Back in the day, I used to do a news roundup of the Catholic Telegraph of Cincinnati when a new issue was posted online.  It’s thankfully not as target-rich an environment these days, but every now and then the editors include something that cocks an eyebrow.  A case in point is a recent article about a group Glenmary Home Missioners visiting the Saudi-financed mosque in northern Cincinnati.  The paragraph excerpted below, in which the local imam not only can’t bring himself to condemn the Moslem who terrorized Ohio State University but insists that Moslems are the actual victims, is sadly par for the course in these sorts of stories.  It’s a shame their contrived propaganda gets the imprimatur of the Archdiocese.

“Sometimes it does worry us when incidents such as that take place that some sort of reaction could come about on innocent individuals that happen to be from the Muslim faith,” Musa said. “There is somewhat of an obvious knee-jerk reaction that you may expect here and there, but I think people are much wiser than that in general. It is a terrible, terrible incident that took place (at Ohio State). Our prayers go out to the victims and the victims’ families and to all of us as we’re all victims of that kind of horrible and unacceptable behavior.”

And speaking of contrived propaganda, there’s this nauseating ultramontanist bit in the just-released print edition from the head of the Worship office for the Archdiocese of Cincinnati, who traveled to Rome with another partisan archdiocesan organization, the Social Action Office, to meet Pope Francis for the closing of the off-calendar Year of Mercy:

“When you see pictures of Pope Francis, he has such a kind, humble face,” Kane added.  “Every picture is filled that humility and love of Christ [sic]. And, yes, he is the same in person.  He personifies Christ.  I came to know that in a very real way when I met Pope Francis.  It was very powerful.”

In much better news the conversion story of Father Tom Wray, the Archdiocese of Cincinnati’s Director of Evangelization and Discipleship, was featured on EWTN’s The Journey Home, and Archbishop Schnurr approved the sisterly order Children of Mary, in residence at the Holy Spirit Center, as a “Public Association of the Faithful.”  Kudos to him and congratulations to them.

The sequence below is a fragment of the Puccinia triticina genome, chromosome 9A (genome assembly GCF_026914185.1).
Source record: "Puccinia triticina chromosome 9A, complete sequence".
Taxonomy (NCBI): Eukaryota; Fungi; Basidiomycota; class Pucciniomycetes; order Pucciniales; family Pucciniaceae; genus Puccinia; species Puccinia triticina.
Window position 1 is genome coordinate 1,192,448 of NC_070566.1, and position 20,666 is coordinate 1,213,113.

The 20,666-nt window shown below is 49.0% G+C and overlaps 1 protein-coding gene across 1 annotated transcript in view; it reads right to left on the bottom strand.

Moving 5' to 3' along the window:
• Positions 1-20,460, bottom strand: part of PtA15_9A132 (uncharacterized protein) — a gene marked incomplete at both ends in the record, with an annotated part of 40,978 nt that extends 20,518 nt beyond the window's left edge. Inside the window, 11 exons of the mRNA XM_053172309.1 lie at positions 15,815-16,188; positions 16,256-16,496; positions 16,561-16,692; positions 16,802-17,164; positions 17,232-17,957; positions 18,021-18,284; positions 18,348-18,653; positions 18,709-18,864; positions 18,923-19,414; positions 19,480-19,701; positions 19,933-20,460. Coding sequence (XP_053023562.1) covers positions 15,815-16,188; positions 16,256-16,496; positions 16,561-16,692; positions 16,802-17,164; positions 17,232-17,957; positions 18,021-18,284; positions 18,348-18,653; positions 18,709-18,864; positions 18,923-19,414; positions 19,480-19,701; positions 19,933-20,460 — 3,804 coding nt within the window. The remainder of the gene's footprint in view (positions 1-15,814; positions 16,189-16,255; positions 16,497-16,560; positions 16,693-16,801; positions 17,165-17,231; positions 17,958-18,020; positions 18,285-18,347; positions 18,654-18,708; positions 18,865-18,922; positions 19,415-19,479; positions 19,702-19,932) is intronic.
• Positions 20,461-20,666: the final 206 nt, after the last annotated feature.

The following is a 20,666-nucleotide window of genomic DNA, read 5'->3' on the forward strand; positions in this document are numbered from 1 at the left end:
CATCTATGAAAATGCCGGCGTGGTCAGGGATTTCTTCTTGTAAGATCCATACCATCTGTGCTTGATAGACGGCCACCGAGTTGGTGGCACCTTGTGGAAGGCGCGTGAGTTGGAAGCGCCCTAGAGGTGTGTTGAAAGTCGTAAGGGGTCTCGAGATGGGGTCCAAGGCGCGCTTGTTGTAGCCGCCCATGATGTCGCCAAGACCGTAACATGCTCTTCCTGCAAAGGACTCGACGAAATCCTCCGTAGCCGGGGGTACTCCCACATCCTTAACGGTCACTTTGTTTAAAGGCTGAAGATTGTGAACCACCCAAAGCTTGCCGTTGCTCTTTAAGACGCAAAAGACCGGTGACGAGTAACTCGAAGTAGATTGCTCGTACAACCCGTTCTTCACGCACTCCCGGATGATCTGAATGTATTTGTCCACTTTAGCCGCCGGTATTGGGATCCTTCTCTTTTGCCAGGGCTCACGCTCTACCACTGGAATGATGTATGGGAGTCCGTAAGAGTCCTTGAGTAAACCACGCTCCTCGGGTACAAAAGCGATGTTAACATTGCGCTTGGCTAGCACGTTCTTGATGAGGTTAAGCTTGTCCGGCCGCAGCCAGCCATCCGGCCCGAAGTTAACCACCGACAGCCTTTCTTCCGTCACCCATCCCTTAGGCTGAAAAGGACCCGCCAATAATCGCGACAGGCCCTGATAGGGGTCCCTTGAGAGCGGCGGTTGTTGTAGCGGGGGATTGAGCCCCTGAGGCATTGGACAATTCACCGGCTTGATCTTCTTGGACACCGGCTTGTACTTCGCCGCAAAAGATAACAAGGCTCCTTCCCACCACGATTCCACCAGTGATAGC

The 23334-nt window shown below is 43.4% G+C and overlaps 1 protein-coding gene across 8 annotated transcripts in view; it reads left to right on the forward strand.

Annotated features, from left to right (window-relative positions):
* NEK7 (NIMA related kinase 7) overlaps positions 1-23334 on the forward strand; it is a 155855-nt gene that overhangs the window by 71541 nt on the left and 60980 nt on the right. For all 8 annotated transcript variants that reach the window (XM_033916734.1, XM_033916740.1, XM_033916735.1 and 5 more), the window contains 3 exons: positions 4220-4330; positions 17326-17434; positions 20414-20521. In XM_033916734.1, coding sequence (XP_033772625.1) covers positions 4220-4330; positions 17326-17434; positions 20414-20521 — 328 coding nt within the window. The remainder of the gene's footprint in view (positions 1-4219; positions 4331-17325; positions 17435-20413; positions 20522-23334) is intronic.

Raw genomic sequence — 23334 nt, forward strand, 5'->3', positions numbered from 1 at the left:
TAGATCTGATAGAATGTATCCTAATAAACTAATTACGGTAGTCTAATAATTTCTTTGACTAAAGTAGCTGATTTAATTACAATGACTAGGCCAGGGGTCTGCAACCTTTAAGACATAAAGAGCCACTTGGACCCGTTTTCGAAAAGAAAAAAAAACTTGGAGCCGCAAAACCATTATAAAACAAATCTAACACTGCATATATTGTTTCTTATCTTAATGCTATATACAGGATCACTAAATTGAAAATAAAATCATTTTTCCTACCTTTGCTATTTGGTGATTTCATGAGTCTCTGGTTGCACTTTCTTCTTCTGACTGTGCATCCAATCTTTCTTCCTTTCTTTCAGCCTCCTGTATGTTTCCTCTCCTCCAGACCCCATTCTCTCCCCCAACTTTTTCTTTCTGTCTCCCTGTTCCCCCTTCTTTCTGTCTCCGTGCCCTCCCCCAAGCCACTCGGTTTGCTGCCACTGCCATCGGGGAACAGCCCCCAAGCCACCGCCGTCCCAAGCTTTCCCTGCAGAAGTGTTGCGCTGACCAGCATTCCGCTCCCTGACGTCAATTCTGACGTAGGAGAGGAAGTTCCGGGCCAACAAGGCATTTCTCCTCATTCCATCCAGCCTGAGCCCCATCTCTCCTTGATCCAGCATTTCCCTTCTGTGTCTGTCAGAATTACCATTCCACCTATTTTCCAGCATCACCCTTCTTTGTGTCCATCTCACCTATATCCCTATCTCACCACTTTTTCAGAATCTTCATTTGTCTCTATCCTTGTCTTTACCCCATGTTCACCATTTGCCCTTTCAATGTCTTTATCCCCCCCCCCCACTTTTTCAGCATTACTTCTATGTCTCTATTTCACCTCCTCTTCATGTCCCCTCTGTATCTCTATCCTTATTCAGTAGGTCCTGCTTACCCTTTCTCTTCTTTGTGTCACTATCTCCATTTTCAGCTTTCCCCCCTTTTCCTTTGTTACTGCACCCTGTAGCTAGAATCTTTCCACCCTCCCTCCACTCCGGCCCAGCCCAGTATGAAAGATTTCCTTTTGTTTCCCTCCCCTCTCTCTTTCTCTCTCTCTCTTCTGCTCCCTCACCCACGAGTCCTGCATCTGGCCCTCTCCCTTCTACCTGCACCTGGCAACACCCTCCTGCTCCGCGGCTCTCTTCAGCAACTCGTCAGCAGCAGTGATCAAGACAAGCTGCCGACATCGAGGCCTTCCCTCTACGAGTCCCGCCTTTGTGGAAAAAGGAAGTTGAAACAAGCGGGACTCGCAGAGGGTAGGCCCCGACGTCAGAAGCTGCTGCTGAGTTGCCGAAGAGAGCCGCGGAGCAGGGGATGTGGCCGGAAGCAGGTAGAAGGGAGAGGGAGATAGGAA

Here in the Archdiocese of Cincinnati today (Nov. 3) is the Solemnity of the Dedication of Saint Peter in Chains Cathedral, so St. Martin de Porres gets bumped off the calendar.

Fr. Jason Williams, the young parochial vicar at St. Cecilia, has been catechetically promoting it this week as the capstone to a “Triduum” that began Tuesday with All Saints Day and continued Wednesday with the Solemnity of All Souls:

“The past three days give us a great opportunity to celebrate the Communion of Saints.  On Tuesday, All Saints Day, we honored the ‘Church Triumphant,’ the saints in heaven;  yesterday, All Souls Day, we prayed for the ‘Church Suffering,’ the souls in purgatory; and today, the Dedication of Saint Peter in Chains Cathedral, we recognize the ‘Church Militant,’ those of us here on earth and here in Cincinnati who stay true to the Faith and bring Christ to the world.”

Catechetical pro-tips here and here.

And here’s what the students and baby-boomers of Xavier University’s Bellarmine Chapel learned over the weekend from Ken Overberg, S.J., about the Sunday readings:

  1. “Social justice is the concern of religion”; not a concern mind you, but the concern.
  2. The capitalized term “Reign of God” is casually slipped into the text, a sure reference to the dissentient theology which goes by that name and that was described and debunked by Pope Benedict in his now classic work Jesus of Nazareth.
  3. Early “puzzled” Christians fabricated much of the content that follows the parable of the unjust steward in Luke’s Gospel.
  4. The First Letter to Timothy was “not actually written by Paul, but by an unknown author probably in the second century.”

That is all.

Here’s what I learned from Ken Overberg, S.J., in his recent homily delivered to the students and baby boomers of Xavier University’s Bellarmine Chapel:

  1. “Our gospels are not exact histories or biographies.”
  2. “At least three layers make up the gospels: the words and deeds of Jesus, later